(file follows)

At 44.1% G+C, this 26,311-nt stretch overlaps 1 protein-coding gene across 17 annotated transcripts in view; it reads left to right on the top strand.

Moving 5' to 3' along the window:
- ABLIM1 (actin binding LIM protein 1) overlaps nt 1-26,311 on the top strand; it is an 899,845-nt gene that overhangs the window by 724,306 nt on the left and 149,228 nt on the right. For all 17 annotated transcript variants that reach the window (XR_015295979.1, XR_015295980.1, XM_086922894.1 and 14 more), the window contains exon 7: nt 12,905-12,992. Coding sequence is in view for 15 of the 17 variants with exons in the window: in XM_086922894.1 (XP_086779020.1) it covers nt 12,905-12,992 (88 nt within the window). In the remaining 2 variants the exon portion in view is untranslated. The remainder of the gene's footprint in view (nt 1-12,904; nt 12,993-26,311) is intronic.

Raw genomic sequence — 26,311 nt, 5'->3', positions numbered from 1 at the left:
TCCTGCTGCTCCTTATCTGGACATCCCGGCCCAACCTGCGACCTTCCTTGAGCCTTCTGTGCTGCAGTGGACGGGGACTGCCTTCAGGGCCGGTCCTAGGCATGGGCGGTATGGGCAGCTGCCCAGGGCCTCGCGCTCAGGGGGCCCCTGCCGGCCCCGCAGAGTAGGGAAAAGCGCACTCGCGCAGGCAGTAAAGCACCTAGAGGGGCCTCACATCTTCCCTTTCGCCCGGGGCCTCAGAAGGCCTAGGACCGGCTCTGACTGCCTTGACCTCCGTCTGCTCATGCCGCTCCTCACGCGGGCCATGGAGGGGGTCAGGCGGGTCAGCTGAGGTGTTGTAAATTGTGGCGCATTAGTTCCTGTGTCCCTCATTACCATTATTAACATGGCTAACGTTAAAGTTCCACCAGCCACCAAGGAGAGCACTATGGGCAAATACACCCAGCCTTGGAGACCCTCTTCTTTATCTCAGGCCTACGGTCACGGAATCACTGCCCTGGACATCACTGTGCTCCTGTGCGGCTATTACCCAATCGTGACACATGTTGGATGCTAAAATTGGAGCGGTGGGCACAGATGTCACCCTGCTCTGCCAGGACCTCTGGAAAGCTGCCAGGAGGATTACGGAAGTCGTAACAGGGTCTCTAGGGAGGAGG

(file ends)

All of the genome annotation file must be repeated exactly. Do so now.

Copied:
At 44.1% G+C, this 26,311-nt stretch overlaps 1 protein-coding gene across 17 annotated transcripts in view; it reads left to right on the top strand.

Moving 5' to 3' along the window:
- ABLIM1 (actin binding LIM protein 1) overlaps nt 1-26,311 on the top strand; it is an 899,845-nt gene that overhangs the window by 724,306 nt on the left and 149,228 nt on the right. For all 17 annotated transcript variants that reach the window (XR_015295979.1, XR_015295980.1, XM_086922894.1 and 14 more), the window contains exon 7: nt 12,905-12,992. Coding sequence is in view for 15 of the 17 variants with exons in the window: in XM_086922894.1 (XP_086779020.1) it covers nt 12,905-12,992 (88 nt within the window). In the remaining 2 variants the exon portion in view is untranslated. The remainder of the gene's footprint in view (nt 1-12,904; nt 12,993-26,311) is intronic.

Raw genomic sequence — 26,311 nt, 5'->3', positions numbered from 1 at the left:
TCCTGCTGCTCCTTATCTGGACATCCCGGCCCAACCTGCGACCTTCCTTGAGCCTTCTGTGCTGCAGTGGACGGGGACTGCCTTCAGGGCCGGTCCTAGGCATGGGCGGTATGGGCAGCTGCCCAGGGCCTCGCGCTCAGGGGGCCCCTGCCGGCCCCGCAGAGTAGGGAAAAGCGCACTCGCGCAGGCAGTAAAGCACCTAGAGGGGCCTCACATCTTCCCTTTCGCCCGGGGCCTCAGAAGGCCTAGGACCGGCTCTGACTGCCTTGACCTCCGTCTGCTCATGCCGCTCCTCACGCGGGCCATGGAGGGGGTCAGGCGGGTCAGCTGAGGTGTTGTAAATTGTGGCGCATTAGTTCCTGTGTCCCTCATTACCATTATTAACATGGCTAACGTTAAAGTTCCACCAGCCACCAAGGAGAGCACTATGGGCAAATACACCCAGCCTTGGAGACCCTCTTCTTTATCTCAGGCCTACGGTCACGGAATCACTGCCCTGGACATCACTGTGCTCCTGTGCGGCTATTACCCAATCGTGACACATGTTGGATGCTAAAATTGGAGCGGTGGGCACAGATGTCACCCTGCTCTGCCAGGACCTCTGGAAAGCTGCCAGGAGGATTACGGAAGTCGTAACAGGGTCTCTAGGGAGGAGG